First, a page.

Land Raid in Nigg 1922


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Land Raids on Nigg Hill after local soldiers demand the government give "land to its defenders."

In 2014 when the museum was researching the Tain War Memorial, one of the items we researched, now on display in the museum, is a rather plain old ledger book titled, Old Age Pensions - Duplicate Letter Book. The book contains copies of over one hundred letters from W J Munro, Secretary of the Local Pension Committee, seeking Government help for ex-servicemen and their families suffering from hardship due to the war. For this work, Mr Munro was awarded an O.B.E

I picked out the following story as an example for our display and started to research the men to see what I could find out. I uncovered this remarkable story, which was far too big to fit our display but I think it deserves to be told.

 

THE PENSION LETTER

Dear Sir,                         

A.J. Macrae, Easter Rarichie, Nigg.

I return all the papers in this case which came again before my Committee yesterday – Miss Budge was at the meeting & was able to explain the whole circumstances. – There was no dependence in this case since discharge, & could not possible be, for the simple reason that the soldier had lost a leg & could not work. The committee noted that if he had a wife & family allowances would be granted during the period of training and they quite understood that unless exceptional circumstance’s prevailed this privilege did not extend to the father and mother. In many respects this is an exceptional case, Miss Budge explained that the father was a decent hard working man, getting now advanced in years,  both sons had been hopelessly wounded and living at home after their discharge. In the circumstance, the sub-committee were of the opinion that if anything could be done in the way of bringing a little extra comfort into this home it would be well deserved.

Yours faithfully

W.J Munro

The letter highlighting the plight of the Macrae family seemed perfect for our display. With two seriously wounded sons at home in the care of their elderly parents who had no income. I was keen to find out more, a quick search on the internet  took me to the Ross and Cromarty Heritage website where I found the following article from the newspaper and photographs of the two brothers from Rarichie;

TWO RARICHIE SOLDIERS

"Private Duncan Macrae mobilised with the Lovat Scouts on the outbreak of war, and proceeded overseas with his regiment in September 1915. He saw much active service at Gallipoli, Egypt, and elsewhere. He was severely wounded on the 6th December 1916, and after lying in a base hospital for a considerable time, was transferred to Malta, where he still is. Pte. Macrae has been operated on several times with some success, but is not yet able to get up. His letters home are always cheerful, and he expressed delight with the kindness of the nurses.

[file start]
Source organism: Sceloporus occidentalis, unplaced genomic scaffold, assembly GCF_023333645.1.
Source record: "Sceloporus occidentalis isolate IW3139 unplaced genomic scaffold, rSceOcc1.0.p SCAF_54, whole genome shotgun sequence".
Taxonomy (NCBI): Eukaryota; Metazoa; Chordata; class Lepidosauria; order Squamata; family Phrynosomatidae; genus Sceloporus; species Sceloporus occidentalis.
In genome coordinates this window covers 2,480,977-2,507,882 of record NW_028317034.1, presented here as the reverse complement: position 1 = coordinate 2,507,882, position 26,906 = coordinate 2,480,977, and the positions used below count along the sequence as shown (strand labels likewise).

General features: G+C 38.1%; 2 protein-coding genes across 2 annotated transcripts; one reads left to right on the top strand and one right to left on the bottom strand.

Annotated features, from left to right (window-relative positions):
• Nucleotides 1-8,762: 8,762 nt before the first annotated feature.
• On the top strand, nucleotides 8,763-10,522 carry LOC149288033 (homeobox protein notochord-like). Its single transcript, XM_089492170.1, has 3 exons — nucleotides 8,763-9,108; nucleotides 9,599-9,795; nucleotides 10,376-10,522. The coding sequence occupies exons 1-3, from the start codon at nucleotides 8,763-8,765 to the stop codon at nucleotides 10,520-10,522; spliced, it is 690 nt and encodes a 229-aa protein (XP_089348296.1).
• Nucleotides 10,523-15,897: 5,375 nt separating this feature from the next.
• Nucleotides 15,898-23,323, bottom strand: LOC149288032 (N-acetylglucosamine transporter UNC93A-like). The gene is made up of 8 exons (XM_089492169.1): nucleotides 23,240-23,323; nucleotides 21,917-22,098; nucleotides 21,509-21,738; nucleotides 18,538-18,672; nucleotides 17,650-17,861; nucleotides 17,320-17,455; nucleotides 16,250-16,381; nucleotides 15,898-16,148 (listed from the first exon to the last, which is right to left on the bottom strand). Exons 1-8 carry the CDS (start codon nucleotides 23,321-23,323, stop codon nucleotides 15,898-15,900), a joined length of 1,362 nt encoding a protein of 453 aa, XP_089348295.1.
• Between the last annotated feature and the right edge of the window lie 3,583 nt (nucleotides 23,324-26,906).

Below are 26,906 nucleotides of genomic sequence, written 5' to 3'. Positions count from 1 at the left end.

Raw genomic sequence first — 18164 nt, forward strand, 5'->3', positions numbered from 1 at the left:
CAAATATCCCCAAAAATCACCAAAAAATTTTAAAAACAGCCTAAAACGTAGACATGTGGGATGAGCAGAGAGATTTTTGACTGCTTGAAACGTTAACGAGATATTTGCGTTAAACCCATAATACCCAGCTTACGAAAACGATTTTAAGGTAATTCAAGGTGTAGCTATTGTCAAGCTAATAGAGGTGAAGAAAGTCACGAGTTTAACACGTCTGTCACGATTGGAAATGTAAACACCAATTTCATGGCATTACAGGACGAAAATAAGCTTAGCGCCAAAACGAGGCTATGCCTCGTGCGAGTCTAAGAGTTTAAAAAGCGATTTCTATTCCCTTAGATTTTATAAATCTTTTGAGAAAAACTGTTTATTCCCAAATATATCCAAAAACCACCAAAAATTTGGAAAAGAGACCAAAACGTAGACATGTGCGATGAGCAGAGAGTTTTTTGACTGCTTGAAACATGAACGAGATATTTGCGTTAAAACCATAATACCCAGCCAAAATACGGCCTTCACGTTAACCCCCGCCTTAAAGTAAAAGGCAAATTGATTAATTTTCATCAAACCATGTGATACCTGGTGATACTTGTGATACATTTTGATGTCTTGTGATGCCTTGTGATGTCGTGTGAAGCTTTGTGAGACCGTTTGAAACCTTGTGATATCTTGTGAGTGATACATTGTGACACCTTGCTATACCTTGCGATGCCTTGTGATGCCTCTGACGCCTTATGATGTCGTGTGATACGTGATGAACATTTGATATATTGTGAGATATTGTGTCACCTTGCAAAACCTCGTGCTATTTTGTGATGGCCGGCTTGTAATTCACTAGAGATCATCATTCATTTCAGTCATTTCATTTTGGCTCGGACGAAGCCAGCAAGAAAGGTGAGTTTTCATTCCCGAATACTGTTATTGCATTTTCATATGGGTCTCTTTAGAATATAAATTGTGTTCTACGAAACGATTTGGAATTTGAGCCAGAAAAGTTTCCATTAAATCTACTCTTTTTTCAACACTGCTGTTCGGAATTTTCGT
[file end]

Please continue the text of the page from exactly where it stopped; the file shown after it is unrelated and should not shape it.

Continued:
Duncan’s younger brother, PTE. Alick Macrae has been on active service with a Seaforth Territorial battalion for more than a year. He went to France in November 1916 and was severely wounded on both legs at the great advance on 9th April. He is now in hospital at Manchester, and his friends are pleased to learn that he is making good progress towards recovery. He hopes to be out of bed by mid-August.


Both these lads are sons of Mr A. Macrae, shepherd, Easter Rarichie, Nigg."

 

Learning that Duncan was in hospital in Malta, I recalled that the museum had a photo of a soldier lying in bed in Malta, which much to my delight turned out to be of Duncan. 

The only thing left was to search the newspapers to see if I could find out what became of the Macrae family. Doing this, I thought I had stumbled on an unconnected story of, “Land Raids at Nigg”. Land raids occurred in the years following WWI when soldiers, disillusioned with politicians’ empty promises, took the law into their own hands and moved onto land they felt was owed to them as recompense for their years of service to their country.